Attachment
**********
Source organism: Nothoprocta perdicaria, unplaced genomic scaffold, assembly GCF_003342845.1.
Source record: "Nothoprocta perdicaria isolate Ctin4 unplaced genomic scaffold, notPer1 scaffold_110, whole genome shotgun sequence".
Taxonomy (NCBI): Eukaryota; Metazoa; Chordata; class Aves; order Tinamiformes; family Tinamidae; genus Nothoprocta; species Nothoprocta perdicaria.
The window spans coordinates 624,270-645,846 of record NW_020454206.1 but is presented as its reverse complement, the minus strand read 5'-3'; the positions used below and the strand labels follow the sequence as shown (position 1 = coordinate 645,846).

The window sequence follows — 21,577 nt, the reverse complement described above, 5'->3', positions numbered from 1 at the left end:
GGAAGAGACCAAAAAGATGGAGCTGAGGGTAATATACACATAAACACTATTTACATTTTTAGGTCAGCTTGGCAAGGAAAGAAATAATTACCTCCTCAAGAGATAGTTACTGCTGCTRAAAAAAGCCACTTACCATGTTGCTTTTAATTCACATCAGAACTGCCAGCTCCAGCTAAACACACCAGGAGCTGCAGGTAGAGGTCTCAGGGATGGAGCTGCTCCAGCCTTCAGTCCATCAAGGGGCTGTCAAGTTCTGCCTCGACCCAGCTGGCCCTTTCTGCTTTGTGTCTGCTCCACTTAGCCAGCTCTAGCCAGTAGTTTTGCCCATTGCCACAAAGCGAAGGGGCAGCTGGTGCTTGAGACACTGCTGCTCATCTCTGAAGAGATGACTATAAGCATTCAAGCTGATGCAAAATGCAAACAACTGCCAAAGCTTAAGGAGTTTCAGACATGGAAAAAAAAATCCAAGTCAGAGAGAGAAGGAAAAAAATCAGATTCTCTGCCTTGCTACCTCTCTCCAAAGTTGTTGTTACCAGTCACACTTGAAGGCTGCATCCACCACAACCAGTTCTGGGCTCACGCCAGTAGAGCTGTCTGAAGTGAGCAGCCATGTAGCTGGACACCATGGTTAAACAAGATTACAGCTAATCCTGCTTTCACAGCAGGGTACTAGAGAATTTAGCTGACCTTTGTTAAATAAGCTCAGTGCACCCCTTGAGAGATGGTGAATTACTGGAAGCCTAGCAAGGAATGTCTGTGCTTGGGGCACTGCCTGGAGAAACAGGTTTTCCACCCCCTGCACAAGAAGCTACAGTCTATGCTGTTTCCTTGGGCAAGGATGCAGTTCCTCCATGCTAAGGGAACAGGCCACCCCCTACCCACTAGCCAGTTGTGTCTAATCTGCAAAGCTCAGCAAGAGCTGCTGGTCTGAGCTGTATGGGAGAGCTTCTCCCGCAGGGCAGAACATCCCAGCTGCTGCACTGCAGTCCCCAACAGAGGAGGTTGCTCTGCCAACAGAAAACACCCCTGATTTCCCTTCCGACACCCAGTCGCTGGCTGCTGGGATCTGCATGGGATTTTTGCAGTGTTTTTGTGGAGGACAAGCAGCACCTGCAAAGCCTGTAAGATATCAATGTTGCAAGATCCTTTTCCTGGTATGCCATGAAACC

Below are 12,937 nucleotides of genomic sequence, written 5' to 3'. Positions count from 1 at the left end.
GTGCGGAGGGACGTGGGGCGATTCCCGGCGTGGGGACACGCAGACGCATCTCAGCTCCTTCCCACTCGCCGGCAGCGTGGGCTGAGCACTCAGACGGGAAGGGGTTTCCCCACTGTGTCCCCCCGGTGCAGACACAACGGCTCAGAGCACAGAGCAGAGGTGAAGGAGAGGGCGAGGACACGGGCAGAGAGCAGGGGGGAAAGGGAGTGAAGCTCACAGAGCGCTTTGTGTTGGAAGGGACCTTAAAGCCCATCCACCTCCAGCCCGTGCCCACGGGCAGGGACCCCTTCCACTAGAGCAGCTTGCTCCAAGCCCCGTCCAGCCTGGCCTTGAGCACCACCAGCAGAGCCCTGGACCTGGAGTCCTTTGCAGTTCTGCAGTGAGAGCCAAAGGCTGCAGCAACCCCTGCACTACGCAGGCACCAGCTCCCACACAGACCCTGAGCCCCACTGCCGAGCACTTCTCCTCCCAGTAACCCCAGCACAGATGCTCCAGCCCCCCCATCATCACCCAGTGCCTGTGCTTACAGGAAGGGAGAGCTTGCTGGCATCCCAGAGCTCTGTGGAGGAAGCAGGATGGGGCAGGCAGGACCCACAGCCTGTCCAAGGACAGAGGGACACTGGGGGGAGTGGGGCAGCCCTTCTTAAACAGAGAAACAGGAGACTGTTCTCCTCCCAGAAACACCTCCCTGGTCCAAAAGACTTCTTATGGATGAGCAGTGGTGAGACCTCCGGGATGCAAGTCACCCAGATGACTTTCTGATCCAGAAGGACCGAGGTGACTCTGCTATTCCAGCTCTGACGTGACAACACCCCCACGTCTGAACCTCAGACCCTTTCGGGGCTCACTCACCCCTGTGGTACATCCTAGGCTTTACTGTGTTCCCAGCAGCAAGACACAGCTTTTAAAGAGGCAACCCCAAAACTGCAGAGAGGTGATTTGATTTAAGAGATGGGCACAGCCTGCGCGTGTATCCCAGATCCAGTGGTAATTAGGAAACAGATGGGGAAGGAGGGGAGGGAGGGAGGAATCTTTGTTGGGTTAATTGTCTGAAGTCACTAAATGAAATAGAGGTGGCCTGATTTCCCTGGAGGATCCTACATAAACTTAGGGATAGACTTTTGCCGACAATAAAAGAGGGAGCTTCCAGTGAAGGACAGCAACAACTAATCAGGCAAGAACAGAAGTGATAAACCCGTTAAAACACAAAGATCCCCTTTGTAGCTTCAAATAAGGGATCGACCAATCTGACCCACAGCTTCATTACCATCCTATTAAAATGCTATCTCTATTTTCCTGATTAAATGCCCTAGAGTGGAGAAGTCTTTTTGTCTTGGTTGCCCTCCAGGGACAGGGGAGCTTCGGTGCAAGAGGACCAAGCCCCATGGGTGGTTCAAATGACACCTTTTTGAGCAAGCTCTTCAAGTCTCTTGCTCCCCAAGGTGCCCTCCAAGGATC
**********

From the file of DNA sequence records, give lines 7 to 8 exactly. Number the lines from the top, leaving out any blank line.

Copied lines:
Below are 12,937 nucleotides of genomic sequence, written 5' to 3'. Positions count from 1 at the left end.
GTGCGGAGGGACGTGGGGCGATTCCCGGCGTGGGGACACGCAGACGCATCTCAGCTCCTTCCCACTCGCCGGCAGCGTGGGCTGAGCACTCAGACGGGAAGGGGTTTCCCCACTGTGTCCCCCCGGTGCAGACACAACGGCTCAGAGCACAGAGCAGAGGTGAAGGAGAGGGCGAGGACACGGGCAGAGAGCAGGGGGGAAAGGGAGTGAAGCTCACAGAGCGCTTTGTGTTGGAAGGGACCTTAAAGCCCATCCACCTCCAGCCCGTGCCCACGGGCAGGGACCCCTTCCACTAGAGCAGCTTGCTCCAAGCCCCGTCCAGCCTGGCCTTGAGCACCACCAGCAGAGCCCTGGACCTGGAGTCCTTTGCAGTTCTGCAGTGAGAGCCAAAGGCTGCAGCAACCCCTGCACTACGCAGGCACCAGCTCCCACACAGACCCTGAGCCCCACTGCCGAGCACTTCTCCTCCCAGTAACCCCAGCACAGATGCTCCAGCCCCCCCATCATCACCCAGTGCCTGTGCTTACAGGAAGGGAGAGCTTGCTGGCATCCCAGAGCTCTGTGGAGGAAGCAGGATGGGGCAGGCAGGACCCACAGCCTGTCCAAGGACAGAGGGACACTGGGGGGAGTGGGGCAGCCCTTCTTAAACAGAGAAACAGGAGACTGTTCTCCTCCCAGAAACACCTCCCTGGTCCAAAAGACTTCTTATGGATGAGCAGTGGTGAGACCTCCGGGATGCAAGTCACCCAGATGACTTTCTGATCCAGAAGGACCGAGGTGACTCTGCTATTCCAGCTCTGACGTGACAACACCCCCACGTCTGAACCTCAGACCCTTTCGGGGCTCACTCACCCCTGTGGTACATCCTAGGCTTTACTGTGTTCCCAGCAGCAAGACACAGCTTTTAAAGAGGCAACCCCAAAACTGCAGAGAGGTGATTTGATTTAAGAGATGGGCACAGCCTGCGCGTGTATCCCAGATCCAGTGGTAATTAGGAAACAGATGGGGAAGGAGGGGAGGGAGGGAGGAATCTTTGTTGGGTTAATTGTCTGAAGTCACTAAATGAAATAGAGGTGGCCTGATTTCCCTGGAGGATCCTACATAAACTTAGGGATAGACTTTTGCCGACAATAAAAGAGGGAGCTTCCAGTGAAGGACAGCAACAACTAATCAGGCAAGAACAGAAGTGATAAACCCGTTAAAACACAAAGATCCCCTTTGTAGCTTCAAATAAGGGATCGACCAATCTGACCCACAGCTTCATTACCATCCTATTAAAATGCTATCTCTATTTTCCTGATTAAATGCCCTAGAGTGGAGAAGTCTTTTTGTCTTGGTTGCCCTCCAGGGACAGGGGAGCTTCGGTGCAAGAGGACCAAGCCCCATGGGTGGTTCAAATGACACCTTTTTGAGCAAGCTCTTCAAGTCTCTTGCTCCCCAAGGTGCCCTCCAAGGATC